Many families look forward to the school holidays with excitement as long awaited annual holidays take place. After the confinement to home everyone has experienced over the past year some parents cannot wait to leave their homes and escape on holiday for a week or two.
However, for many separated and divorced couples it can be a time of contention and disagreement between them, not only as to the location and duration of vacations but also whether the destination is Covid safe. The uncertainties of the constantly changing holiday guidelines, particularly in relation to the traffic light system together with Covid-19 still circulating at home and abroad it is not surprising that some parents have different views as to whether such trips are safe.
It is not only disputes over holidays causing issues at this time but disagreements over a child’s vaccination may also cause an issue if parents have differing views. Family lawyers have become aware of an increasing number of enquiries from parents as to what happens if there is disagreement between them on vaccination for their children.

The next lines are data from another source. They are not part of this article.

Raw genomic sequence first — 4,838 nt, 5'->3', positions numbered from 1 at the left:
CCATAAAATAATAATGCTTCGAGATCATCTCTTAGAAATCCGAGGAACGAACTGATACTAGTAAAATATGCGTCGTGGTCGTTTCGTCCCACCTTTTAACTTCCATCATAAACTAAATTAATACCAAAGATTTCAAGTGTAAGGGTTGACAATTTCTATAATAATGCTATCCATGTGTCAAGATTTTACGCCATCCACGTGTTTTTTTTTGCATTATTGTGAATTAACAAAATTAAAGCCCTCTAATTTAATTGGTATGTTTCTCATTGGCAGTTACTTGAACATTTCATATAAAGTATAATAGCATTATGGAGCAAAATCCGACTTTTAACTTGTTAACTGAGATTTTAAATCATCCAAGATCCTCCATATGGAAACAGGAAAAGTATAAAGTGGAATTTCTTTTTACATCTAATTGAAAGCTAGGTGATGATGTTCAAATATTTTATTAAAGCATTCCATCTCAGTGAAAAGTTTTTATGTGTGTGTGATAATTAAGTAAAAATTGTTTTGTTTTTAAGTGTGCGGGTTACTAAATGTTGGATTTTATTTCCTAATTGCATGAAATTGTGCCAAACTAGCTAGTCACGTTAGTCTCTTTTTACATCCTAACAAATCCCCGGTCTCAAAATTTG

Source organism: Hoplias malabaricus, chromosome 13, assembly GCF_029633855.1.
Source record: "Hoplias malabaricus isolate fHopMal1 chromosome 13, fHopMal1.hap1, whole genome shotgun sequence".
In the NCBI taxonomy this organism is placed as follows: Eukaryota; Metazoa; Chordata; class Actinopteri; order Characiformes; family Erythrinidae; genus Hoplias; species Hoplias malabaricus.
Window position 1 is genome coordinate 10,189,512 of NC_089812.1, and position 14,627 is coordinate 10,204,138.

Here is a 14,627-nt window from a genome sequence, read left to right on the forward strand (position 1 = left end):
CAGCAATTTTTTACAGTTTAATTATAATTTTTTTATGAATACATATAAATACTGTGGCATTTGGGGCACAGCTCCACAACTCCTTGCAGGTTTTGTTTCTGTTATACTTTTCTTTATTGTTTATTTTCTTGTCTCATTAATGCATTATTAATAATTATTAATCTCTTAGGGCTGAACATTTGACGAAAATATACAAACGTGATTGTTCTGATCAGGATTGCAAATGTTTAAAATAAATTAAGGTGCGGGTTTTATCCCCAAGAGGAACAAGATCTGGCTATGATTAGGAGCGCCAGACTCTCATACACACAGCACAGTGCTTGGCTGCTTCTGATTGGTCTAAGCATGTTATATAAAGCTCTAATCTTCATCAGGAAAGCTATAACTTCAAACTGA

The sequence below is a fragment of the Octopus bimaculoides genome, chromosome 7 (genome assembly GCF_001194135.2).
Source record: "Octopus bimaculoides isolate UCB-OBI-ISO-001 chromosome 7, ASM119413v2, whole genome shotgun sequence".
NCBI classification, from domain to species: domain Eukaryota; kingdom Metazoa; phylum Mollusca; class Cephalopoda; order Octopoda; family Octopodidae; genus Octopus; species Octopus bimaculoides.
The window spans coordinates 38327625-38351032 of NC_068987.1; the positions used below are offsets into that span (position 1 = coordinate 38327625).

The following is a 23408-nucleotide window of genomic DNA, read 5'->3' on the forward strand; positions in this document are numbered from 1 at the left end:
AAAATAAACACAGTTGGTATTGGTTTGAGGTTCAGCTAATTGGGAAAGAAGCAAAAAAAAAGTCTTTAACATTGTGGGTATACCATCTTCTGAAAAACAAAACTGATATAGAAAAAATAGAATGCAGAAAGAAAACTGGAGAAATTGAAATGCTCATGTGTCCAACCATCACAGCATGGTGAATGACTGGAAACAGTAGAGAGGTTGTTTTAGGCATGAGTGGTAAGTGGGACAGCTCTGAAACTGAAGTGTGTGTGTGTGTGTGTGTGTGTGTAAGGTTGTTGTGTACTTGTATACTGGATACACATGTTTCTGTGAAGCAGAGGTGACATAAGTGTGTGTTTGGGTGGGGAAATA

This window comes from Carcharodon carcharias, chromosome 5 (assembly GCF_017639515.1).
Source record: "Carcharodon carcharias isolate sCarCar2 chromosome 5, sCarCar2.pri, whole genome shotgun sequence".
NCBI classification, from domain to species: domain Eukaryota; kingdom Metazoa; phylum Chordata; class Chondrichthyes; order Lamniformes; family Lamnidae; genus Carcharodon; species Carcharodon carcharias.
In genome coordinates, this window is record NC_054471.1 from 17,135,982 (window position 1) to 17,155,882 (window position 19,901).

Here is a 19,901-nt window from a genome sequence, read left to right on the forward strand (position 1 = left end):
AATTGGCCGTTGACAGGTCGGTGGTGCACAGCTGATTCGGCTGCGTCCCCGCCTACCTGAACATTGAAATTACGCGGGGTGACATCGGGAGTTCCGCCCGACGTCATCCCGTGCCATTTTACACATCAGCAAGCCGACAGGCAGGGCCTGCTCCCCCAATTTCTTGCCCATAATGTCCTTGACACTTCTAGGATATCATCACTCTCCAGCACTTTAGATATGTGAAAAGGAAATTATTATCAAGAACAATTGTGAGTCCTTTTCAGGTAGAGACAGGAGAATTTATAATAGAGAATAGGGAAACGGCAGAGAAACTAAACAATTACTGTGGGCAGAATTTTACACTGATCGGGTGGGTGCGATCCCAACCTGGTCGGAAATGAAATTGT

From Monday 19 July 2021, the Joint Committee on Vaccination and Immunisation (JCVI) is advising that children at increased risk of serious COVID-19 disease are to be offered the Pfizer-BioNTech vaccine.
The Pfizer-BioNTech vaccine is the only vaccine that has been authorised for children in the UK, for those aged 12 or older following a clinical trial conducted in the United States.
If parents disagree there are various options open to them but the primary action has to be to communicate and try to resolve the dispute amicably. If this cannot be achieved then it may be that the matter has to be taken to the Family court for a decision.
This is dealt with by way of a Specific Issue Order or a Prohibitive Steps Order. This can be done on an urgent basis if the holiday or vaccination is coming up in the near future. The process will include a mediation information and assessment meeting (MIAM), to ascertain whether the issue could be best solved outside of the court. This could involve engaging in a range of alternative dispute resolution (ADR) methods.
When coming to a decision, the court’s paramount consideration will be the welfare of the child(ren). The court will hear and analyse the evidence of both parties. Without a good reason for opposing a holiday which can be backed up by sufficient evidence the court is likely to grant permission for the holiday to take place. Once the court has made a decision it will then be binding on both parties.
Prohibited Steps Orders and Specific Issue Orders can, of course, be utilised in other Children Act matters and if you would like advice on any aspect of Children Act matters or family law telephone 01279 799598 or email
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